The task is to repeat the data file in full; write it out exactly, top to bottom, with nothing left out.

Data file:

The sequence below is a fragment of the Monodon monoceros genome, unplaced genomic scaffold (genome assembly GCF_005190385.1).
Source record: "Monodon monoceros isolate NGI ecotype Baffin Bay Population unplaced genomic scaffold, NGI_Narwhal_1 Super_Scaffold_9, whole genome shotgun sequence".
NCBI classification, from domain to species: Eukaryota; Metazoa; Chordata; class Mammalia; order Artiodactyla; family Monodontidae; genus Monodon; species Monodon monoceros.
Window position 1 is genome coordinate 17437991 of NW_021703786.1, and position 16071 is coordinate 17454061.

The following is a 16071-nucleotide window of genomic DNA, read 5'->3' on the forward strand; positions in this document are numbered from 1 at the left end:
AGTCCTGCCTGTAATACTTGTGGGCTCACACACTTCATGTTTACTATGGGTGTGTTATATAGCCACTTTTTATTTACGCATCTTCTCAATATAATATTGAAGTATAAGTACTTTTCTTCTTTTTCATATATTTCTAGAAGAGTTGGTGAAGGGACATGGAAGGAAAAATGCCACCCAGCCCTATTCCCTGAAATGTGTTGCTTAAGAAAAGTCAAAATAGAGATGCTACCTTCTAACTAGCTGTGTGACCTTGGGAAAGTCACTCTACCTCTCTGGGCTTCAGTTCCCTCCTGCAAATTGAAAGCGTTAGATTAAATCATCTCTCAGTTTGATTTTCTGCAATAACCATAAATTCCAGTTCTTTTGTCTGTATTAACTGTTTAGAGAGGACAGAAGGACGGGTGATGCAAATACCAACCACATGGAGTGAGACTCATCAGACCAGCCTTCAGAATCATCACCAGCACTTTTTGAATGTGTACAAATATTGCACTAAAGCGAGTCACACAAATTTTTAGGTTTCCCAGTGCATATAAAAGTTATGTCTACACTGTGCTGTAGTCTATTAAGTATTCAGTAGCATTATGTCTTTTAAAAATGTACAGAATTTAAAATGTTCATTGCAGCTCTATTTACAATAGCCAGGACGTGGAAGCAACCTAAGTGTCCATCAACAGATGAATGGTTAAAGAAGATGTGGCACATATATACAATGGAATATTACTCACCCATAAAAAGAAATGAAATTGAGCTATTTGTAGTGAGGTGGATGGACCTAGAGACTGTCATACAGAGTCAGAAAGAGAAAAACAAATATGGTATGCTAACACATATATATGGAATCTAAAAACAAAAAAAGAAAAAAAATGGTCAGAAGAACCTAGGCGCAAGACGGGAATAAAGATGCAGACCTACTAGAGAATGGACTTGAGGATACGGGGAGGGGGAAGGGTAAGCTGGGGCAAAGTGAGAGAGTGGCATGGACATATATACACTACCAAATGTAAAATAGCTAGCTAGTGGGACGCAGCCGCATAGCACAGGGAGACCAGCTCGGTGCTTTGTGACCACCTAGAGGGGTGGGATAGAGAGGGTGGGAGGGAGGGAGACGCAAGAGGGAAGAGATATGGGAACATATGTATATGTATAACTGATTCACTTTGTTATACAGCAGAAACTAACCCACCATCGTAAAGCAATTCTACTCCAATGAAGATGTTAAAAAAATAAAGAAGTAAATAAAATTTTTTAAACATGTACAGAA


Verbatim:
The sequence below is a fragment of the Monodon monoceros genome, unplaced genomic scaffold (genome assembly GCF_005190385.1).
Source record: "Monodon monoceros isolate NGI ecotype Baffin Bay Population unplaced genomic scaffold, NGI_Narwhal_1 Super_Scaffold_9, whole genome shotgun sequence".
NCBI classification, from domain to species: Eukaryota; Metazoa; Chordata; class Mammalia; order Artiodactyla; family Monodontidae; genus Monodon; species Monodon monoceros.
Window position 1 is genome coordinate 17437991 of NW_021703786.1, and position 16071 is coordinate 17454061.

The following is a 16071-nucleotide window of genomic DNA, read 5'->3' on the forward strand; positions in this document are numbered from 1 at the left end:
AGTCCTGCCTGTAATACTTGTGGGCTCACACACTTCATGTTTACTATGGGTGTGTTATATAGCCACTTTTTATTTACGCATCTTCTCAATATAATATTGAAGTATAAGTACTTTTCTTCTTTTTCATATATTTCTAGAAGAGTTGGTGAAGGGACATGGAAGGAAAAATGCCACCCAGCCCTATTCCCTGAAATGTGTTGCTTAAGAAAAGTCAAAATAGAGATGCTACCTTCTAACTAGCTGTGTGACCTTGGGAAAGTCACTCTACCTCTCTGGGCTTCAGTTCCCTCCTGCAAATTGAAAGCGTTAGATTAAATCATCTCTCAGTTTGATTTTCTGCAATAACCATAAATTCCAGTTCTTTTGTCTGTATTAACTGTTTAGAGAGGACAGAAGGACGGGTGATGCAAATACCAACCACATGGAGTGAGACTCATCAGACCAGCCTTCAGAATCATCACCAGCACTTTTTGAATGTGTACAAATATTGCACTAAAGCGAGTCACACAAATTTTTAGGTTTCCCAGTGCATATAAAAGTTATGTCTACACTGTGCTGTAGTCTATTAAGTATTCAGTAGCATTATGTCTTTTAAAAATGTACAGAATTTAAAATGTTCATTGCAGCTCTATTTACAATAGCCAGGACGTGGAAGCAACCTAAGTGTCCATCAACAGATGAATGGTTAAAGAAGATGTGGCACATATATACAATGGAATATTACTCACCCATAAAAAGAAATGAAATTGAGCTATTTGTAGTGAGGTGGATGGACCTAGAGACTGTCATACAGAGTCAGAAAGAGAAAAACAAATATGGTATGCTAACACATATATATGGAATCTAAAAACAAAAAAAGAAAAAAAATGGTCAGAAGAACCTAGGCGCAAGACGGGAATAAAGATGCAGACCTACTAGAGAATGGACTTGAGGATACGGGGAGGGGGAAGGGTAAGCTGGGGCAAAGTGAGAGAGTGGCATGGACATATATACACTACCAAATGTAAAATAGCTAGCTAGTGGGACGCAGCCGCATAGCACAGGGAGACCAGCTCGGTGCTTTGTGACCACCTAGAGGGGTGGGATAGAGAGGGTGGGAGGGAGGGAGACGCAAGAGGGAAGAGATATGGGAACATATGTATATGTATAACTGATTCACTTTGTTATACAGCAGAAACTAACCCACCATCGTAAAGCAATTCTACTCCAATGAAGATGTTAAAAAAATAAAGAAGTAAATAAAATTTTTTAAACATGTACAGAA